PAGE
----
Referring specifically to the drawing wherein like ref erence characters designate like parts in all views, and referring at first to the method and apparatus illustrate. in FIGURE 1, 10 designates any suitable translucent screen which is mounted in a vertical position on any ice suitable fiat base or floor 11 by any suitable means, not shown. Screen 10 is taller and wider than any ordinary human male so as to accommodate individuals of all normal sizes. An electroluminescent panel 12 of similar size to the panel 10 is mounted on base 11 in rearwardly spaced and aligned relation to such panel 10. A screen 13 of horizontal honeycomb structure is secured to the face of the luminescent panel 12 so as to collimate light therefrom onto the rear of the translucent panel 10. Luminescent screen 12 is of well known form and is lighted by any suitable electric means from any suitable power source, not shown. The honeycomb or like screen 13 should be about four inches in thickness. It is rearwardly spaced from the rear surface of the translucent screen 10 a distance sufficient to permit the largest normal person to stand therebetween in cilher a sideways or a forwardly facing position. It is within the concept of the invention that the assembly of luminescent panel 12 and screen 13 may be movably mounted for adjustment toward and away from the translucent panel 10 to provide a close fit with the individual 14 being fitted. In any event when an individual 34 stands between the panels and the luminescent panel 12 is illuminated. his silhouette or profile 15, FIGURE 3, or 16, FIGURE 4, is projected on the back of the translucent panel 19 so as to appear in full size on the front of such panel.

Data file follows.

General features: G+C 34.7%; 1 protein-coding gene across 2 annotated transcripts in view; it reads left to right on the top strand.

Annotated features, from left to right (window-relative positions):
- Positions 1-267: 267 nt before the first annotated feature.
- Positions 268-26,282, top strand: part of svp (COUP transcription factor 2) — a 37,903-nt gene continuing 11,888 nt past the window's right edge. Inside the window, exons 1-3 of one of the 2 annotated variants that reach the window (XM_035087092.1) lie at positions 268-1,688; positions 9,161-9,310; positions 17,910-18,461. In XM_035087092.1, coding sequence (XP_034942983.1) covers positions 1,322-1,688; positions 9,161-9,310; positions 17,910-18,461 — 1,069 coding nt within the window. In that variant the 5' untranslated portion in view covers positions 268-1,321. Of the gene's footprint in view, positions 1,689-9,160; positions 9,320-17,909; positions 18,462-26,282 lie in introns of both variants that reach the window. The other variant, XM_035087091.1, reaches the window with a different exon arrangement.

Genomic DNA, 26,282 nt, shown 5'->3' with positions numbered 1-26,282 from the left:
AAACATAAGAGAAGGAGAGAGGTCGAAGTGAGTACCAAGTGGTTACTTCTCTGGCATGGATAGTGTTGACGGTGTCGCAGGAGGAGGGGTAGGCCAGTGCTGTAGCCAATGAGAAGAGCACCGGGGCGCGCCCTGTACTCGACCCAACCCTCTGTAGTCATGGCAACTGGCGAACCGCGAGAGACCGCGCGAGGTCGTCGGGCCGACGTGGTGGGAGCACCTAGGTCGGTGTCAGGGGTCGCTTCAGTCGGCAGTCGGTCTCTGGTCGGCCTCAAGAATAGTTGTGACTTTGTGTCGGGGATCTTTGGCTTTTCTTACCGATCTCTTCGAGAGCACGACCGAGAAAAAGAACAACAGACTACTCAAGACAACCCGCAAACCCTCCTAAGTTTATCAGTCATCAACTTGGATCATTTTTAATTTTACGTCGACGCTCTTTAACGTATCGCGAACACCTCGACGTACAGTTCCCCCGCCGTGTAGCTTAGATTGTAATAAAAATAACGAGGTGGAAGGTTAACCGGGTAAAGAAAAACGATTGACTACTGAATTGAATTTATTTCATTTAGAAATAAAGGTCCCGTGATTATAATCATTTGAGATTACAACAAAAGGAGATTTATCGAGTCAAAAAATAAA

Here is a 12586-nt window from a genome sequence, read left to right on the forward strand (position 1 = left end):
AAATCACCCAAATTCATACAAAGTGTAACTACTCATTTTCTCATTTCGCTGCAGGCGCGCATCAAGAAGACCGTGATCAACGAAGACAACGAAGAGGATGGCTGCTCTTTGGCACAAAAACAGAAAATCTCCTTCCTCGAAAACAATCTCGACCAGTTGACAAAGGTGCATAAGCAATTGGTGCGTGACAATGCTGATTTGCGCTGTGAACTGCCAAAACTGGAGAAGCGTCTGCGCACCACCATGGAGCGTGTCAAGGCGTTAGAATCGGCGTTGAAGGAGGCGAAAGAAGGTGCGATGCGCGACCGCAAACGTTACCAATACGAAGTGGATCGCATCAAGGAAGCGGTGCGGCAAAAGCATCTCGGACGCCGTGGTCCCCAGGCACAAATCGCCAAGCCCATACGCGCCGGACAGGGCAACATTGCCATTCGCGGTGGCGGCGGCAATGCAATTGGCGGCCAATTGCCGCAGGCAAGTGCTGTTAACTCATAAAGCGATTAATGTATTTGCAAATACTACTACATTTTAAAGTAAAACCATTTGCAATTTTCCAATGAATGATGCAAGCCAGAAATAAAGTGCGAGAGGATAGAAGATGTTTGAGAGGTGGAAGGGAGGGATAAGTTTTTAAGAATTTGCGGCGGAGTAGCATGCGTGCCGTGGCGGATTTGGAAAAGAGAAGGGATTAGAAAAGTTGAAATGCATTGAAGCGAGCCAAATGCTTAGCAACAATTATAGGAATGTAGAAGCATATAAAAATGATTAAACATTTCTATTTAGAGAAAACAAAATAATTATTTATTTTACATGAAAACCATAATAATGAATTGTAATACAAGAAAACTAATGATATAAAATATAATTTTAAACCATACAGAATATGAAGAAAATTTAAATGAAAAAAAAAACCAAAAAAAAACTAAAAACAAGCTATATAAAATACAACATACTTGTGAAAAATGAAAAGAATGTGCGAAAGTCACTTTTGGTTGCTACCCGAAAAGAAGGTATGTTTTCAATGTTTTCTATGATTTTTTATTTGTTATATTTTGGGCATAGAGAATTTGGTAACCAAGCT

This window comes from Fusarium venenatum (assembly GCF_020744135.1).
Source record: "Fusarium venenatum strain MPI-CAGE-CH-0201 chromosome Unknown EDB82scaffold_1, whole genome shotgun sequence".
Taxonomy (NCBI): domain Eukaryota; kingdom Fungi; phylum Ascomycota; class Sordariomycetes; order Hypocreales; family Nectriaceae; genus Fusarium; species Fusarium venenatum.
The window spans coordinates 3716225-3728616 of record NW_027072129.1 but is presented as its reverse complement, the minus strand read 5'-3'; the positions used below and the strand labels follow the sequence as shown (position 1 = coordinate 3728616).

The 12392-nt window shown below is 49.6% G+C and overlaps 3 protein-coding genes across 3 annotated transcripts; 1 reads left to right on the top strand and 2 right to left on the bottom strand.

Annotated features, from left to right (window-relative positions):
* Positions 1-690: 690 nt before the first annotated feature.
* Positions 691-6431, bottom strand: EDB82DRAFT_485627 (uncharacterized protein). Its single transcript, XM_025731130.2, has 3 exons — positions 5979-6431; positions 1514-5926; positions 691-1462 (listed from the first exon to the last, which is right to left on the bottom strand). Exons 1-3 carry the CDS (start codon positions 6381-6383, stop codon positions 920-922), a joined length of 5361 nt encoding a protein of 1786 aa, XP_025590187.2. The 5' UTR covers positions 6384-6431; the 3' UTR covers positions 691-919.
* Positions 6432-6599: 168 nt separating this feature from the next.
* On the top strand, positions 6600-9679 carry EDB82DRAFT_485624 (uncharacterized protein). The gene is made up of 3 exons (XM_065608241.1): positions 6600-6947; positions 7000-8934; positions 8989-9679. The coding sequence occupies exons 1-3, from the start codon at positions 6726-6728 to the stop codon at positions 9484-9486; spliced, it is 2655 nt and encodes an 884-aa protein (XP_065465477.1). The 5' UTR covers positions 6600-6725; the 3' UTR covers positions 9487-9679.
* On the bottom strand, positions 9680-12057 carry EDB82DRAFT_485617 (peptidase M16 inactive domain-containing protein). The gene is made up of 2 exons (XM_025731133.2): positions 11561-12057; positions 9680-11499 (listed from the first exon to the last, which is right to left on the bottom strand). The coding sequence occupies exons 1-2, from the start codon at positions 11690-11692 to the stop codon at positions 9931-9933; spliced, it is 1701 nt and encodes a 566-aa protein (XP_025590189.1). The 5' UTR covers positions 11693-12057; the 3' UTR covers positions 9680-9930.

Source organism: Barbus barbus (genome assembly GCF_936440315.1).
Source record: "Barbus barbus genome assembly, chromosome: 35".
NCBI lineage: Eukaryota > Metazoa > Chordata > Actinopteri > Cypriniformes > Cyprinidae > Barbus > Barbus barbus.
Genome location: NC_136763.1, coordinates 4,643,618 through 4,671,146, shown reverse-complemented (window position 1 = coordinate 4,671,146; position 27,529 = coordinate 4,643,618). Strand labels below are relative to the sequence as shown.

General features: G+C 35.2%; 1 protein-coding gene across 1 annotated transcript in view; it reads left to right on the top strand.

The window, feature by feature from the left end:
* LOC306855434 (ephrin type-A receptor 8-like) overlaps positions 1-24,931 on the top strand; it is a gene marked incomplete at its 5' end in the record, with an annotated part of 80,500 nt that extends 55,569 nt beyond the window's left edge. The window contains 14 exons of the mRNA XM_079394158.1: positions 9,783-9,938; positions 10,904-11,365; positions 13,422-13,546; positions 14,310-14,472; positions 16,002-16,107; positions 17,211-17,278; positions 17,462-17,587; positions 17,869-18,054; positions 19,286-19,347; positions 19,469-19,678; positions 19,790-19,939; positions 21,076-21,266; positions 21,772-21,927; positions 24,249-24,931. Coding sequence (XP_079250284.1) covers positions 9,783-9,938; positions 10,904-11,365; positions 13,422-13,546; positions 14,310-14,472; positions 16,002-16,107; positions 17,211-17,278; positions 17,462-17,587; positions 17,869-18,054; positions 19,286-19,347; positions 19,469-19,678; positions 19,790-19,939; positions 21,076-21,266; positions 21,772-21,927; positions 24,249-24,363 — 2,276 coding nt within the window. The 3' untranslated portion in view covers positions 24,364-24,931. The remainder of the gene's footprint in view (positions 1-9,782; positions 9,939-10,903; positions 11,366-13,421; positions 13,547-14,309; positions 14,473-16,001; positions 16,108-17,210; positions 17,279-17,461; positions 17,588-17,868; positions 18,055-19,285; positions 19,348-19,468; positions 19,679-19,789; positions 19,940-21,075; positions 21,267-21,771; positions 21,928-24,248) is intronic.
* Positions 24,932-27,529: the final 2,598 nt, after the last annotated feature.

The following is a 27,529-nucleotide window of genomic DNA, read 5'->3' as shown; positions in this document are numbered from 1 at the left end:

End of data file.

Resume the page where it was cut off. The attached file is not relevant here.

Any suitable projecting means such as the film strip projector 17 is mounted in front of the translucent panel 10. A film strip 18, fragmentarily shown in FIGURE 5, is in the projector 17 for projection onto panel 10. In the embodiment illustrated, the strip 18 comprises pairs of frames each bearing an outline 19 or 20 representing the front and side outlines of a person of known size, say a 42 size subject. Adjacent frames could illustrate like outlines of the next larger and next smaller person of known size. The distance the projector 17 is located from the panel it) is such that the outlines 19, 29, 21, 22 and so on, appear thereon in life size. Thus, as shown in FIGURES 3 and 4, the outlines i9 and 2t) appear to have a reasona ly close fit on the profiles 15 and 16 but are slightly larger. Thus, the operator would try the next smaller outline 21 to see if it is more suitable. If so, a note is made of the outline 21 and the size garment it represents. The same procedure is followed in measuring for trousers, underwear, shirts and possibly even headgear although that last is a size which most indviduals already know because it is not subject to change like such variables as waist lines and hip sizes.
In the method and apparatus of FIGURE 2, the projector and film strip may remain the same but the luminescent panel I2 and its screen 13 are eliminated. Instead, the individual stand-s silhouetted against a suitable vertical panel 23, preferably one of light color. The frames of the film strip are projected as before and are readily viewed in concentric relation to the individual. This is a simpler and less expensive structure and method.
In the embodiments of FIGURES 6- and 7, the species of FIGURES 1 and 2 have been modified to provide methods and apparatuses whereby both profiles of the subject being fitted are silhouetted simultaneously while a pair of projectors or the like apply to the silhouettes outlined in corresponding elevation of persons of known and different sizes and shapes. These methods can more than halve the time necessary to obtain the proper sizes of the subject and enable two operators to process more than double the number of subjects in a given time.